She made a similar point in an article she posted on LinkedIn on May 21, but with an additional country added: “It should not take longer to start a business in the U.S. than it does in Canada, Korea, or France.”
This statement poses a fact-checking conundrum because, as the Clinton campaign hastened to point out, it is accurately drawn from a database at the World Bank. But sometimes, depending on the context, things can be technically true but still misleading. Let’s take a look.
The World Bank’s database lists 189 countries in terms of the time required to start a business. For 2014, in first place is New Zealand, with one day. In France and Canada, along with eight other countries, it takes five days. (South Korea, along with six other countries, is listed as four days.) The United States, with 12 other countries, is listed as six days.
First of all, one extra day does not seem like much of a hindrance — so much so that, as Clinton asserted in the LinkedIn article, the fact signified the “red tape that holds back small businesses and entrepreneurs.”
But if you did dig even deeper into the data, the differences narrow further. Assuming an 8-hour business day, for France it works out as 36 hours (4.5 days), Canada 40 hours (5 days) and the United States 45 hours (5.6 days).
The average time for starting a business in the world was 22.3 days, according to the World Bank. In high-income countries, it was 15.2 days, while in the Euro area, it was 10.6 days. So, within the world, the United States ranks very close to France and Canada — and exceeds many other industrialized countries.
We should note that the World Bank studied a very specific size of company — employing between 10 to 50 people within one month, having five owners, using start-up capital equivalent to 10 times income per capita and being engaged in industrial or commercial activities and owning no real estate.
But there’s another funny thing about the data. While Clinton uses these numbers as a proxy for entire countries, in most cases, researchers only looked at the time it took to start a business in a country’s largest city. That would be Paris in France and Toronto in Canada. But the United States was one of the few countries in which its figure was an amalgam of the two largest cities — New York and Los Angeles.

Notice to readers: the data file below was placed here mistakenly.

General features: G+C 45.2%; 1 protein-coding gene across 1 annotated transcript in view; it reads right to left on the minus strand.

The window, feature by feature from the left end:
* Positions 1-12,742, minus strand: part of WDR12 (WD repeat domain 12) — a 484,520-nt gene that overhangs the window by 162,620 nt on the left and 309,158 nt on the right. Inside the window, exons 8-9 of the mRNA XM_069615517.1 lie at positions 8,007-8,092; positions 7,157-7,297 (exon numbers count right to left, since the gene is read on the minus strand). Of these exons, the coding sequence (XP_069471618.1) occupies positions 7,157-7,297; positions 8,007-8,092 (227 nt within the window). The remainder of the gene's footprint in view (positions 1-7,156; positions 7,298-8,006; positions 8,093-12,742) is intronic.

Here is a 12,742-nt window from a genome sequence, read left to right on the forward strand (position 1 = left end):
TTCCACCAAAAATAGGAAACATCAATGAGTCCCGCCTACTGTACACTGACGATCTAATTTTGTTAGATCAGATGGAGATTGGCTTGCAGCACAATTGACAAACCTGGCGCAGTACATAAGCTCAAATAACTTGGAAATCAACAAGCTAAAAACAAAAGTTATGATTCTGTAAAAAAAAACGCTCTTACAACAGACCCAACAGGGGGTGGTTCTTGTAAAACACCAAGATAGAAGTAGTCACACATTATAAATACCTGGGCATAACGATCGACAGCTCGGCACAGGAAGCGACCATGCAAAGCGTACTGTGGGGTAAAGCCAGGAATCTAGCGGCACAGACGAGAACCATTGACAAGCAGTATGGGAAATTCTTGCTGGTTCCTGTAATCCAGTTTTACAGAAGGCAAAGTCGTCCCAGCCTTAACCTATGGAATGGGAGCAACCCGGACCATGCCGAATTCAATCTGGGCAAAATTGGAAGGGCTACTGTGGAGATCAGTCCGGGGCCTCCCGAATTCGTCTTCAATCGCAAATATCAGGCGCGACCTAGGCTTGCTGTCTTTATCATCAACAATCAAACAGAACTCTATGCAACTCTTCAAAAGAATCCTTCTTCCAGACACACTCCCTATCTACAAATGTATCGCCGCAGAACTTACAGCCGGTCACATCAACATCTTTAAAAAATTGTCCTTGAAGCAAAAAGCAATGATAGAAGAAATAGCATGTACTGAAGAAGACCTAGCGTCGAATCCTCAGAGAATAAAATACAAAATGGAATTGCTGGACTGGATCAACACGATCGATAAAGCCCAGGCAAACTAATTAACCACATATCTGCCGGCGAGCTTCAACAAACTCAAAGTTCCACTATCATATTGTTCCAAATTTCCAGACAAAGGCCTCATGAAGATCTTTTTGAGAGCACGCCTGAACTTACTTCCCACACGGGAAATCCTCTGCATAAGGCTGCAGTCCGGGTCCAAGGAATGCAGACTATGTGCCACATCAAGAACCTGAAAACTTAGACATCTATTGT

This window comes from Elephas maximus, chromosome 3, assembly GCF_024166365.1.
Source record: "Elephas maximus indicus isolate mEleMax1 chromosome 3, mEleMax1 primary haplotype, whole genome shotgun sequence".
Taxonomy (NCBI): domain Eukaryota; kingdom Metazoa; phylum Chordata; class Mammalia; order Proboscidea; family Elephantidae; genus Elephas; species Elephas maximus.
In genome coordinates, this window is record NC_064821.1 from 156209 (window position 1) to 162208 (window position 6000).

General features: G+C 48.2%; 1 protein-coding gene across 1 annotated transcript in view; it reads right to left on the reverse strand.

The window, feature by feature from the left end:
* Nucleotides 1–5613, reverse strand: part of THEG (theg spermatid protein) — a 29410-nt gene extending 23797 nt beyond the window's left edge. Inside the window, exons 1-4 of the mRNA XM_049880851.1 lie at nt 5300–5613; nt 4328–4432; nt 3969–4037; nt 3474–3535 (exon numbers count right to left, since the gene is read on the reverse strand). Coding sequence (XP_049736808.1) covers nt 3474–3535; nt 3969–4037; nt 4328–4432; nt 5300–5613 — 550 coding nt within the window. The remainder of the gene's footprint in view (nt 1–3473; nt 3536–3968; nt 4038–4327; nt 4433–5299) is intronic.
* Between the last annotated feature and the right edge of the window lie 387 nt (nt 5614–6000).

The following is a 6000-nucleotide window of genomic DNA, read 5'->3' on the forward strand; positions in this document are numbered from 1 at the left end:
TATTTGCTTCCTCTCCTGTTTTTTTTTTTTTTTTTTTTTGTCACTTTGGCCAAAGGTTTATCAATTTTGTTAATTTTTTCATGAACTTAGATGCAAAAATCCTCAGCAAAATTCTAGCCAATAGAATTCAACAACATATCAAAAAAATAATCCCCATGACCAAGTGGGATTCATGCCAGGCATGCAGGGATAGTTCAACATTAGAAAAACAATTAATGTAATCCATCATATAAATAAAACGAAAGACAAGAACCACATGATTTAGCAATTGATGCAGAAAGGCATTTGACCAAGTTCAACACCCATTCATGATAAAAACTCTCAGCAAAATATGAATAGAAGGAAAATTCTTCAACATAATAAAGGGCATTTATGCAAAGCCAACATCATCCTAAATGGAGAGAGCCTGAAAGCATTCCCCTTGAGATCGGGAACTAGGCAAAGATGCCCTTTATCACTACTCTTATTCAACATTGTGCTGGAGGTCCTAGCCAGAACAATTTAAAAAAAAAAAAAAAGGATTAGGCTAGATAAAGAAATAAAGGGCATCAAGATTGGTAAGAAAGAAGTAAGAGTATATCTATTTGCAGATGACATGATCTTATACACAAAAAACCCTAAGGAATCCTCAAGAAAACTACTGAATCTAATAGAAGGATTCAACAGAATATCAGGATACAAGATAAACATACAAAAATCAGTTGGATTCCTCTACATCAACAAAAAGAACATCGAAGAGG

When you look at the individual city data, it turns out that it takes four days to start a business in New York and eight days to start one in Los Angeles. In the report, that was averaged as six days. But if you really used an apples to apples comparison – the largest city in each country –then actually the United States (i.e., New York, with four days) tops France (Paris, with 4.5 days) and Canada (Toronto, with five days.)
The World Bank Web site lets you compare the individual cities to countries, so New York ends up tied for 6th place — with Belgium, Iceland, South Korea, the Netherlands and Sao Tome. Los Angeles is down in 15th place, tied with Cyprus, Egypt, Madagascar and the Kyrgyz Republic, among others. Another World Bank report notes that the differences are so large because, in the United States, “company law is under state jurisdiction and there are measurable differences between the California and New York company law.”
So what does data about starting a business in the largest city have to do with small businesses in Iowa? Beats us.
The Clinton campaign noted that the United States (i.e., the combined ranking for New York and Los Angeles) ranked 46th on a broader “starting a business” category, which also includes time to start a business, the number of procedures, cost of capital and paid-in minimum capital. Each element is weighed equally to come up with an overall ranking.
Under this criteria, Canada ranked second, Korea was 17th and France was 28th. But again, the U.S. score is dragged down by greater difficulties found in starting a business in Los Angeles. And Clinton spoke simply of the time it took to start a business.
The Pinocchio Test
In the context in which Clinton used this factoid, it does not make much sense. This is specifically about starting businesses in a country’s largest city — and the score for the United States is affected by the fact that it is one of the few countries with a blended figure for two cities.
There is such a wide variation between New York and Los Angeles because corporate law generally is set at the state level — making us wonder what federal solution Clinton is proposing. (Her article said such specific policy suggestions would be forthcoming in the future.)
On a strictly technical level, this factoid at least is based on a legitimate data set. But it means much less than Clinton suggests in her statement and lacks important context. So she earns a Pinocchio.
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